Dynamical Localization in Kicked Quantum Rotors  

E-Print Network (OSTI)

The periodically $\\delta$-kicked quantum linear rotor is known to experience non-classical bounded energy growth due to quantum dynamical localization in angular momentum space. We study the effect of random deviations of the kick period in simulations and experiments. This breaks the energy and angular momentum localization and increases the rotational alignment, which is the analog of the onset of Anderson localization in 1-D chains.

Kamalov, Andrei; Bucksbaum, Philip H

2015-01-01T23:59:59.000Z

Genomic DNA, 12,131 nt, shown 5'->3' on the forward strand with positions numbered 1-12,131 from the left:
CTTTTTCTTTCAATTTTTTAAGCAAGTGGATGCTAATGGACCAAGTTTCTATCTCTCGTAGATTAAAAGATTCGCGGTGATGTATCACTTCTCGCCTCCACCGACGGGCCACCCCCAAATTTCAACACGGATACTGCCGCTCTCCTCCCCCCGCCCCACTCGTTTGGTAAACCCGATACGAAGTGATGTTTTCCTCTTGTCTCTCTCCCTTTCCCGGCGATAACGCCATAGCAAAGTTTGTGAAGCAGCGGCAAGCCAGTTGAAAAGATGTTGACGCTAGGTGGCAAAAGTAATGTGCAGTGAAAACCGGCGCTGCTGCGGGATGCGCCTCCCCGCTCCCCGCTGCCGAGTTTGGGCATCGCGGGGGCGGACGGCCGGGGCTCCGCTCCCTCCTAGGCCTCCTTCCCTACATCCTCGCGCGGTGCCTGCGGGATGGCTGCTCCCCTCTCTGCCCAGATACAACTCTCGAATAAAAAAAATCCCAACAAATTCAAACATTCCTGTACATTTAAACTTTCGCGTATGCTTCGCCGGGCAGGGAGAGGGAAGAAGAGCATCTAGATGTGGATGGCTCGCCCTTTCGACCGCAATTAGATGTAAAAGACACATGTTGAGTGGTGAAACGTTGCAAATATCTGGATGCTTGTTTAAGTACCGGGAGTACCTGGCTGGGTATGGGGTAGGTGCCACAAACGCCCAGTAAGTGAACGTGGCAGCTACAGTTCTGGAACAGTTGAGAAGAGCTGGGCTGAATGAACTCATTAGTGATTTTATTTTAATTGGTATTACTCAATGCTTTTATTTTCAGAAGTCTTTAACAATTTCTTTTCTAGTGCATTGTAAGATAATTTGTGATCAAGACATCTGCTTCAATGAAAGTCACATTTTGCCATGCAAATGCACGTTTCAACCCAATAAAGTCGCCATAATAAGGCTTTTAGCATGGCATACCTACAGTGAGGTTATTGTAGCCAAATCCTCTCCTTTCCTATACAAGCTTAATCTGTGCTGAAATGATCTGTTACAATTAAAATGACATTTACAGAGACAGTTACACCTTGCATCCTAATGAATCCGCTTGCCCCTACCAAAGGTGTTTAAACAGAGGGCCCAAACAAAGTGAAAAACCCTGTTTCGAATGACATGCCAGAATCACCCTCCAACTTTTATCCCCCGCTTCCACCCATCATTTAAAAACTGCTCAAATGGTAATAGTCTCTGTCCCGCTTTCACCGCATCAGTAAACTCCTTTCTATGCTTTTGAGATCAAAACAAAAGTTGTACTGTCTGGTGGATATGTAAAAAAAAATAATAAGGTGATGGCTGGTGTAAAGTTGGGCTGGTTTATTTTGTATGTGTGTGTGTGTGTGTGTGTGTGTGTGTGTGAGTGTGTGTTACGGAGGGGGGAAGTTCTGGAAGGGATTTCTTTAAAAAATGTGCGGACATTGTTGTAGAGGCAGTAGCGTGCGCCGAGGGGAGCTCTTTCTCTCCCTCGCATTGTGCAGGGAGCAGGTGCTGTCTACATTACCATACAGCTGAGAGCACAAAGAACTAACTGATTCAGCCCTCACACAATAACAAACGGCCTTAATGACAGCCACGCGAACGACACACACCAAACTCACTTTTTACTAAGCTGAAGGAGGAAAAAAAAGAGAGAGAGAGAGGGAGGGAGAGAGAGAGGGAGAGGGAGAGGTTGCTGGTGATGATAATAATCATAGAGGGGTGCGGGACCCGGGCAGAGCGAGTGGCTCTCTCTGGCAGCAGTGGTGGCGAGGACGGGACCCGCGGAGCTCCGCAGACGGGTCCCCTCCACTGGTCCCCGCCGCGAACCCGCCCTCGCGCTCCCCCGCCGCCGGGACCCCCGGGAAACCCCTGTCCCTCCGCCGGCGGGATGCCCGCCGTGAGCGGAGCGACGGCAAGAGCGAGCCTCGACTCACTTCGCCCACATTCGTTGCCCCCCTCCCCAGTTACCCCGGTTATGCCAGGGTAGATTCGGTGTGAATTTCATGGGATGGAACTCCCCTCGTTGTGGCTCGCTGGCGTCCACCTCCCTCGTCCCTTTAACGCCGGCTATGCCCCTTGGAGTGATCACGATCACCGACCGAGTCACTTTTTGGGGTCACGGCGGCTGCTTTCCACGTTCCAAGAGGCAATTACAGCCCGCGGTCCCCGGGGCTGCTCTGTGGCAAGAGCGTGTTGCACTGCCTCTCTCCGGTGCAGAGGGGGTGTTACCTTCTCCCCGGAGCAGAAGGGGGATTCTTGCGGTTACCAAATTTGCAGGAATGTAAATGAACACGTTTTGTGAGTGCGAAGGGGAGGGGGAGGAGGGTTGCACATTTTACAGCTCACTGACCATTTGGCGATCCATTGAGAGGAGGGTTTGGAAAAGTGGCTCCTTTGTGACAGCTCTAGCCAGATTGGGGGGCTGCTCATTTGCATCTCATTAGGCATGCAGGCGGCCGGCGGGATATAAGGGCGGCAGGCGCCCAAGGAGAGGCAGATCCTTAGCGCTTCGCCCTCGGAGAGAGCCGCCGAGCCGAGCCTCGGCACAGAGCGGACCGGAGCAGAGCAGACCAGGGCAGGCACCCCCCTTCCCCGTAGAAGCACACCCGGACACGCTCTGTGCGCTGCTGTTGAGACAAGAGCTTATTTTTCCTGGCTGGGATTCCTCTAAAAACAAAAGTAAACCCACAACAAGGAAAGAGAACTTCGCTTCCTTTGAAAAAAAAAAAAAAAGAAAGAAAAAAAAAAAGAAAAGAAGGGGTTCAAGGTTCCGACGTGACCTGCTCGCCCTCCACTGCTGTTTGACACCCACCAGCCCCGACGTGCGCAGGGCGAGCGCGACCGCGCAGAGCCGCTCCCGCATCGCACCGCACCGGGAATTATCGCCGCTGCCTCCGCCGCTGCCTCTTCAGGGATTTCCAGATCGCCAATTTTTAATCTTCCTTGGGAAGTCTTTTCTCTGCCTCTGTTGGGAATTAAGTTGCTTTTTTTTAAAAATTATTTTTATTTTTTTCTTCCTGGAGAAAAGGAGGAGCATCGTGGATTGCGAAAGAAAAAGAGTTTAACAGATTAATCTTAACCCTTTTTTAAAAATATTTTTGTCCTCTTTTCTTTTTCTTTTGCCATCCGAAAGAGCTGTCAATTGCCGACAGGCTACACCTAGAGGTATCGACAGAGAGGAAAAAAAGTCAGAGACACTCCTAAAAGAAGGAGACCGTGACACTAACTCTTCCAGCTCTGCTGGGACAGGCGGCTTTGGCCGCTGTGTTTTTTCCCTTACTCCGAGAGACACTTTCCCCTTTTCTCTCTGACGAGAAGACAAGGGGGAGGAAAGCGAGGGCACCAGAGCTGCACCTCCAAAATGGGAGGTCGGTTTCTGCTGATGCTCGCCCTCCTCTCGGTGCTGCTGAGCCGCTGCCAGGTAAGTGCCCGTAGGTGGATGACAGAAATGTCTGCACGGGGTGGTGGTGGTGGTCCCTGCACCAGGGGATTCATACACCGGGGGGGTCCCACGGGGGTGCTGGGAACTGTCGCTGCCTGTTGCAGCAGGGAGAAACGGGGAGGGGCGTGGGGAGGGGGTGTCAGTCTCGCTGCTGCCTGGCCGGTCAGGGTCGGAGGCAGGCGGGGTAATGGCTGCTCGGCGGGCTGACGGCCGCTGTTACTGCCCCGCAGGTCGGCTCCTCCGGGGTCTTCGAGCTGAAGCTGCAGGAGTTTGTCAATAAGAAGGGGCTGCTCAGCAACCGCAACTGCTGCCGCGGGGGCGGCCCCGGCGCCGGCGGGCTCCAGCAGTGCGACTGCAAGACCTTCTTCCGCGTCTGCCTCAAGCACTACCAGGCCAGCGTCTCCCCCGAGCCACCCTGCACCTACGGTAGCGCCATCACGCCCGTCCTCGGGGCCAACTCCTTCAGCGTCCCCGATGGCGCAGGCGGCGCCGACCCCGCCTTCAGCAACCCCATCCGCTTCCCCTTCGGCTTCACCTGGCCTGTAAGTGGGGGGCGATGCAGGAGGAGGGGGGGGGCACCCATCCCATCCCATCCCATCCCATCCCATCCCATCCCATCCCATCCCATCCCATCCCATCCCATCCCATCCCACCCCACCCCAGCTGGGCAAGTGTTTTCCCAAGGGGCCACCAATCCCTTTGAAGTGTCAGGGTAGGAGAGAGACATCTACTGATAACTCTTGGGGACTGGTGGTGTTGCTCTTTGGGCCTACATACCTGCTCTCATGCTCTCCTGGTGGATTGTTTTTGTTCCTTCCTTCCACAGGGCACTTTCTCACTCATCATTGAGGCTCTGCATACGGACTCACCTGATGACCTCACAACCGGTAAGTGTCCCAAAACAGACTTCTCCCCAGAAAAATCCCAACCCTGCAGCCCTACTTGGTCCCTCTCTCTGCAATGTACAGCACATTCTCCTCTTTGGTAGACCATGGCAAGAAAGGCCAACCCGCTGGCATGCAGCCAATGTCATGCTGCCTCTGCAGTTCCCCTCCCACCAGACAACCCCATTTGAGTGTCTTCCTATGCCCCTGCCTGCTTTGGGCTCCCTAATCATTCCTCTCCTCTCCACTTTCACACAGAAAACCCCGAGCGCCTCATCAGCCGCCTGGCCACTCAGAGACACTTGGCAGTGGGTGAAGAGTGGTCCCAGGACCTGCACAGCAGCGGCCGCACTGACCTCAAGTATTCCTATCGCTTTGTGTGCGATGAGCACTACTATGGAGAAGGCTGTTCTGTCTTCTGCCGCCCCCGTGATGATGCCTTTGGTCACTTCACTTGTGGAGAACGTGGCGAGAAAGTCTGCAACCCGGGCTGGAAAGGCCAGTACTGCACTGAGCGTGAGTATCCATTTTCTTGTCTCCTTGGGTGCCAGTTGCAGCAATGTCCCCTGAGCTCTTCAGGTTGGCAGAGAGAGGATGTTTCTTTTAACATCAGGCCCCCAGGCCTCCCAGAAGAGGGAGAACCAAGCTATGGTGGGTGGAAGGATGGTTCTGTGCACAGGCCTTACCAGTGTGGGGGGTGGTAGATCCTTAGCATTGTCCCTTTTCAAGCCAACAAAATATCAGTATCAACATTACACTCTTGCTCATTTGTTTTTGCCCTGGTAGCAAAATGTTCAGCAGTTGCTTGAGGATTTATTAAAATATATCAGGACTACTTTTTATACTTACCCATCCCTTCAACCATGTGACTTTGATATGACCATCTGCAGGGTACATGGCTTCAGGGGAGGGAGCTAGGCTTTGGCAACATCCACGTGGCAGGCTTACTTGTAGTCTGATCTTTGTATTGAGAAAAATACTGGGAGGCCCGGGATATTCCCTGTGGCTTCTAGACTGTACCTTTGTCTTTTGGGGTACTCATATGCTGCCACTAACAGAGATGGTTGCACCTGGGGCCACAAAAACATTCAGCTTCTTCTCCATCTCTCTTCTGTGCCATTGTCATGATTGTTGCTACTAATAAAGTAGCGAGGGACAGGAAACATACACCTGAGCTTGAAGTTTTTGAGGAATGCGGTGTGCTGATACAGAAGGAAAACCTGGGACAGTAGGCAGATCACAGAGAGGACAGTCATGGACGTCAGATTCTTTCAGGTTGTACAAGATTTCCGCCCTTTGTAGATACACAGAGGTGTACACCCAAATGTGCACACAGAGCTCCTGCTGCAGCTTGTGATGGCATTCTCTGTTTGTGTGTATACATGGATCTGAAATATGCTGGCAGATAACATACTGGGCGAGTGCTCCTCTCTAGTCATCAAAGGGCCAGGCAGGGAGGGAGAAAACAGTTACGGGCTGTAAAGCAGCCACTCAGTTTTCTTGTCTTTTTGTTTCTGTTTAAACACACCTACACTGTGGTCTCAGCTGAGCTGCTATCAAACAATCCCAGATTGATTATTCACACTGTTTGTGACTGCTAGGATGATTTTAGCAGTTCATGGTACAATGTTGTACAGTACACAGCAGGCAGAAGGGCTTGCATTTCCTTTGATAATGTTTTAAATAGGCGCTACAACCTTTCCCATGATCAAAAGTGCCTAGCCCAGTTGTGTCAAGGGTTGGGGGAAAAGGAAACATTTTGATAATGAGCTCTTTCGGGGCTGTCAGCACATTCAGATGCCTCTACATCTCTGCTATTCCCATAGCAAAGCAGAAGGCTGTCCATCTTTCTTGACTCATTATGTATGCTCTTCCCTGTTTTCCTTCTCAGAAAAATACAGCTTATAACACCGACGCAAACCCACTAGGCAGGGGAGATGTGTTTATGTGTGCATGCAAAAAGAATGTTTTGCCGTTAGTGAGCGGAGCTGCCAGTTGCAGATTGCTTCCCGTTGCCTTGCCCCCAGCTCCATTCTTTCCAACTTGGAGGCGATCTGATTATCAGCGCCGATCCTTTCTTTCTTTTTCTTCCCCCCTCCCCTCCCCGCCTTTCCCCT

493

U.S. Sales for Resale, Total Refiner Motor Gasoline Sales Volumes  

Gasoline and Diesel Fuel Update (EIA)

Type: Sales to End Users, Total Through Retail Outlets Sales for Resale, Total DTW Rack Bulk Download Series History Download Series History Definitions, Sources & Notes...

494

Fact #736: July 16, 2012 Total Petroleum Imports and Net Petroleum...  

Energy.gov (U.S. Department of Energy (DOE)) Indexed Site

6: July 16, 2012 Total Petroleum Imports and Net Petroleum Imports: The Difference is Growing Fact 736: July 16, 2012 Total Petroleum Imports and Net Petroleum Imports: The...

495

Local Option - Special Districts | Department of Energy  

Energy.gov (U.S. Department of Energy (DOE)) Indexed Site